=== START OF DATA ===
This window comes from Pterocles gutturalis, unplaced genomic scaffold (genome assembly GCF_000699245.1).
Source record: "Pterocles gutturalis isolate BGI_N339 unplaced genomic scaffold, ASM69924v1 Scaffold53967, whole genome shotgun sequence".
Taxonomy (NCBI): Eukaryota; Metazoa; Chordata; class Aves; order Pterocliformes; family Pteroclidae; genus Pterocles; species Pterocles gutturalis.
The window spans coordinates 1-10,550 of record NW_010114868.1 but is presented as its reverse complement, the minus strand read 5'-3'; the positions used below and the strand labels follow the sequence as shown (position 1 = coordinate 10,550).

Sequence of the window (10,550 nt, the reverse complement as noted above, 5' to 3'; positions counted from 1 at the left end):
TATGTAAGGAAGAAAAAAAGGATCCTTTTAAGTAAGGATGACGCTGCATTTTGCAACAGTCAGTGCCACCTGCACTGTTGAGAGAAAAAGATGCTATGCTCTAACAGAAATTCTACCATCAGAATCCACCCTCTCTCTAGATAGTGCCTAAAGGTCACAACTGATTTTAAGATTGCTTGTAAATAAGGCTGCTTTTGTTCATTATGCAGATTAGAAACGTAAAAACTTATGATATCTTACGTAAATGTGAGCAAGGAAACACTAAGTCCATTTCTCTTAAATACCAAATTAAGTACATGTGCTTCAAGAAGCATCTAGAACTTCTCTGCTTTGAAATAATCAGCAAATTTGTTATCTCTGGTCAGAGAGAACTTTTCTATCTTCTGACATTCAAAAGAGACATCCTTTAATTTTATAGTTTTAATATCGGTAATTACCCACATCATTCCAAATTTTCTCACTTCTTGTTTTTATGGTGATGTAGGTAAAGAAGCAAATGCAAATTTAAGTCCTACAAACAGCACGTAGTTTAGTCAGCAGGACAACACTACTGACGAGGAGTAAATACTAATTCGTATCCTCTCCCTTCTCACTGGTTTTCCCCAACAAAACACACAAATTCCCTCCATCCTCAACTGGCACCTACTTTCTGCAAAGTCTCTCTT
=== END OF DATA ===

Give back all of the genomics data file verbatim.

This window comes from Pterocles gutturalis, unplaced genomic scaffold (genome assembly GCF_000699245.1).
Source record: "Pterocles gutturalis isolate BGI_N339 unplaced genomic scaffold, ASM69924v1 Scaffold53967, whole genome shotgun sequence".
Taxonomy (NCBI): Eukaryota; Metazoa; Chordata; class Aves; order Pterocliformes; family Pteroclidae; genus Pterocles; species Pterocles gutturalis.
The window spans coordinates 1-10,550 of record NW_010114868.1 but is presented as its reverse complement, the minus strand read 5'-3'; the positions used below and the strand labels follow the sequence as shown (position 1 = coordinate 10,550).

Sequence of the window (10,550 nt, the reverse complement as noted above, 5' to 3'; positions counted from 1 at the left end):
TATGTAAGGAAGAAAAAAAGGATCCTTTTAAGTAAGGATGACGCTGCATTTTGCAACAGTCAGTGCCACCTGCACTGTTGAGAGAAAAAGATGCTATGCTCTAACAGAAATTCTACCATCAGAATCCACCCTCTCTCTAGATAGTGCCTAAAGGTCACAACTGATTTTAAGATTGCTTGTAAATAAGGCTGCTTTTGTTCATTATGCAGATTAGAAACGTAAAAACTTATGATATCTTACGTAAATGTGAGCAAGGAAACACTAAGTCCATTTCTCTTAAATACCAAATTAAGTACATGTGCTTCAAGAAGCATCTAGAACTTCTCTGCTTTGAAATAATCAGCAAATTTGTTATCTCTGGTCAGAGAGAACTTTTCTATCTTCTGACATTCAAAAGAGACATCCTTTAATTTTATAGTTTTAATATCGGTAATTACCCACATCATTCCAAATTTTCTCACTTCTTGTTTTTATGGTGATGTAGGTAAAGAAGCAAATGCAAATTTAAGTCCTACAAACAGCACGTAGTTTAGTCAGCAGGACAACACTACTGACGAGGAGTAAATACTAATTCGTATCCTCTCCCTTCTCACTGGTTTTCCCCAACAAAACACACAAATTCCCTCCATCCTCAACTGGCACCTACTTTCTGCAAAGTCTCTCTT